‘Animals are my friends, and I don’t eat my friends’—George Bernard Shaw
‘In Tibetan Buddhism, where we are taught that all beings have been our mothers, if you really believe what you’re saying, then how can you sit down and eat your mother?’ — Jetsunma Tenzin Palmo
For the 78th birthday of Jetsunma Tenzin Palmo [celebrated yesterday, see photos here], as well as for the section on this website on Buddhism and vegetarianism, I offer this edited transcript of a short teaching she gave on eating animals as food in Buddhism (see video below).
Jetsunma is one of the most inspiring [and well-known] female teachers and practitioners in Tibetan Buddhism alive today. Her life-story, as Diane Perry, the daughter of a fishmonger from London’s East End, who spent 12 years alone in a cave 13,000 feet up in the Himalayas and became one of the first western ordained nuns in Tibetan Buddhism, a world-renowned spiritual leader and champion of the right of women to achieve spiritual enlightenment can be read in Vicki Mackenzie’s inspiring biography about her, Cave in the Snow: A Western Woman’s Quest for Enlightenment (1999) and in an online biography here.
“On her 21st birthday in June 1964, the school had a special guest: His Eminence the 8th Khamtrul Rinpoche, a great Drukpa Kagyu lama. Diane recognised him immediately as her Guru and asked him if she could become a Nun. Aged 21, only 3 months after arriving in India, the newly named Drubgyu Tenzin Palmo became one of the first Westerners to be ordained as a Tibetan Buddhist monastic. In 1967 she received the sramanerika ordination at Rumtek Monastery in Sikkim from H.H. the 16th Karmapa.”
She is also the author of other books on Buddhist Philosophy and Practice, such as Reflections on a Mountain Lake: Teachings on Practical Buddhism (2002). There is also a free video film of her life and teachings here. As she says in it, ‘what is perfection? Many people are good and kind but that is not perfection.’
In addition, Jetsunma has been one of the most vocal and public advocates of gender empowerment and equality for nuns and women in Tibetan Buddhism. Her direct questions to the 14th Dalai Lama on this topic are evidence of that, as is her founding of a Tibetan Buddhist nunnery, Dongyal Gatsal Ling, near Palampur in Himachal Pradesh, India [which has one of the most stunning temples to Tara and female deities I have ever seen!]. She is a woman who practices what she preaches and demonstrates courage and integrity when push comes to shove, as we say in English!
In her short interview here on eating animals, Jetsunma mentions that some great lamas ate meat, however, as the 17th Karmapa also taught recently here, and in the work of scholar Geoffrey Barstow, there were also many great Tibetan masters who did not eat slaughtered animals and forbid their followers from doing so too, such as Jonang Kunkhyen Dolpopa, Ngorchen Kunga Zangpo and 8th Karmapa, Mikyo Dorje. So one could say there was no excuse for eating animals even in Tibet.
In this degenerate era, as yet more sex scandals, hypocrisy and misconduct from male lamas to female followers surfaces, it is refreshing and healthy to see women such as Jetsunma taking a leading role as a teacher and advocate, not only of women, but also in not eating animals. Rather than focus only on what we dislike or not beneficial, it is good to promote what is beneficial and worthy of emulation and admiration. I hope this post achieves that, and inspires others to boycott sexism, misogyny, and unnecessary cruelty to animals, and follow and support female teachers, translators, practitioners and so on, bringing in a new era for Tibetan Buddhism and Vajrayana, with women doing it for themselves, at the forefront as full participants!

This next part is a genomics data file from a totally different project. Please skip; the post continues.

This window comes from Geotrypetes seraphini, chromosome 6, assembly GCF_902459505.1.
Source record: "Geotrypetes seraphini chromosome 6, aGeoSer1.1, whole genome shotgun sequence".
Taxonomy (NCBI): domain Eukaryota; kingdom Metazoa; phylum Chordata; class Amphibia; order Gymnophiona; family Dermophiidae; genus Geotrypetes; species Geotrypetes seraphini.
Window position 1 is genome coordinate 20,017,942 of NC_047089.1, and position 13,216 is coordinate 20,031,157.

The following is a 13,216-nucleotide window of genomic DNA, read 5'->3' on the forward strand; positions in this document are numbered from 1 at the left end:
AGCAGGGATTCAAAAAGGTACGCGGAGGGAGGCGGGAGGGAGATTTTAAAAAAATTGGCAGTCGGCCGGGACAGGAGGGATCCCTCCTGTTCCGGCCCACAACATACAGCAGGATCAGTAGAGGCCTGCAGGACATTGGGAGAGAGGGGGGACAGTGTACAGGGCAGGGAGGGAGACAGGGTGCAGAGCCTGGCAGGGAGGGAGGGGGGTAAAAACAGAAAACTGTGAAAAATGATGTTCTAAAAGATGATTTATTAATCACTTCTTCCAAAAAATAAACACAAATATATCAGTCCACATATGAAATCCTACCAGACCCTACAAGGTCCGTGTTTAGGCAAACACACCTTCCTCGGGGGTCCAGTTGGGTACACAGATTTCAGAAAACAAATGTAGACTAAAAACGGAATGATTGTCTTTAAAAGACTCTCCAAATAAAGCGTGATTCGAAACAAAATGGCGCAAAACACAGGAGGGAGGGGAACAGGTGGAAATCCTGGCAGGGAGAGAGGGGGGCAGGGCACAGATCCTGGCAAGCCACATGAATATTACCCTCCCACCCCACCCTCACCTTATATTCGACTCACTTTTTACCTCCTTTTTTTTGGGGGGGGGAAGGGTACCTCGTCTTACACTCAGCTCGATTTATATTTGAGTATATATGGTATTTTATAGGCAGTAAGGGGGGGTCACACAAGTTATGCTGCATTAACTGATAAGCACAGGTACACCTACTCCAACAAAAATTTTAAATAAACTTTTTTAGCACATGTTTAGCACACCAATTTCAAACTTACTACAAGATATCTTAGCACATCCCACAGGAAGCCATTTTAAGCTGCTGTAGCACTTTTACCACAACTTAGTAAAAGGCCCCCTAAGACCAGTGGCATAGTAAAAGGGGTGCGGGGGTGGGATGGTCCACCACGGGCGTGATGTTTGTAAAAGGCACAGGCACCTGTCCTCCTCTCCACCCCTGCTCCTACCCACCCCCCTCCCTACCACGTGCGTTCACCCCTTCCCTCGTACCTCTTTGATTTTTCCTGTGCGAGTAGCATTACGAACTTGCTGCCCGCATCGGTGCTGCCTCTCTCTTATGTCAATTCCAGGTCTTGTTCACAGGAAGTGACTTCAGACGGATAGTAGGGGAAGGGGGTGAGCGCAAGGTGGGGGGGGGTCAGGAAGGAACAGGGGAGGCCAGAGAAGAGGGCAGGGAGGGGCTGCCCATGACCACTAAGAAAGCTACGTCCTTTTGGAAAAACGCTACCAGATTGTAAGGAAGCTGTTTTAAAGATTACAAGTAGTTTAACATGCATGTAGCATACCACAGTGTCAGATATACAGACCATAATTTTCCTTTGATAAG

In the final section of the interview, she says: “The point with vegetarianism is that in this modern day and age, where food is so easily obtained, there doesn’t seem to me to be too many excuses to eat any kind of food which has caused pain to another being. It doesn’t seem to fit in with our whole idea on compassion or bodhichitta. Does it?”
No, it doesn’t fit with that, Jetsunma la. Thank you for saying that and for being a living, breathing example of inspiration and integrity to girls, women, nuns and men. Thank you for asking those ‘difficult questions’ and not shying away from telling the truth on topics that some are not willing to look at. May your life be long and your activities flourish!
Musical theme? Sisters are doing it for themselves, rock on beautiful, laughing, dancing queens! 🙂
Written and compiled by Adele Tomlin, 2nd July 2021.
‘I DON’T EAT MY FRIENDS’ INTERVIEW OF JETSUNMA TENZIN PALMO
Q: What’s the reason you became vegetarian?
A: Because of the idea in the quote of George Bernard-Shaw, “animals are my friends and I don’t eat my friends.” Basically, the idea that just as I wouldn’t like it for someone to kill and eat me, I don’t think any being wants to be slaughtered and eaten, especially considering the manner in which animals are killed in this day and age, and the terror and trauma that they go through in the process. How can we sit down and eat them? Of course, in Tibetan Buddhism, where we are taught that all beings have been our mothers, if you really believe what you’re saying, then how can you sit down and eat your mother?
Q: Do you think it’s controversial within Tibetan Buddhism eating meat?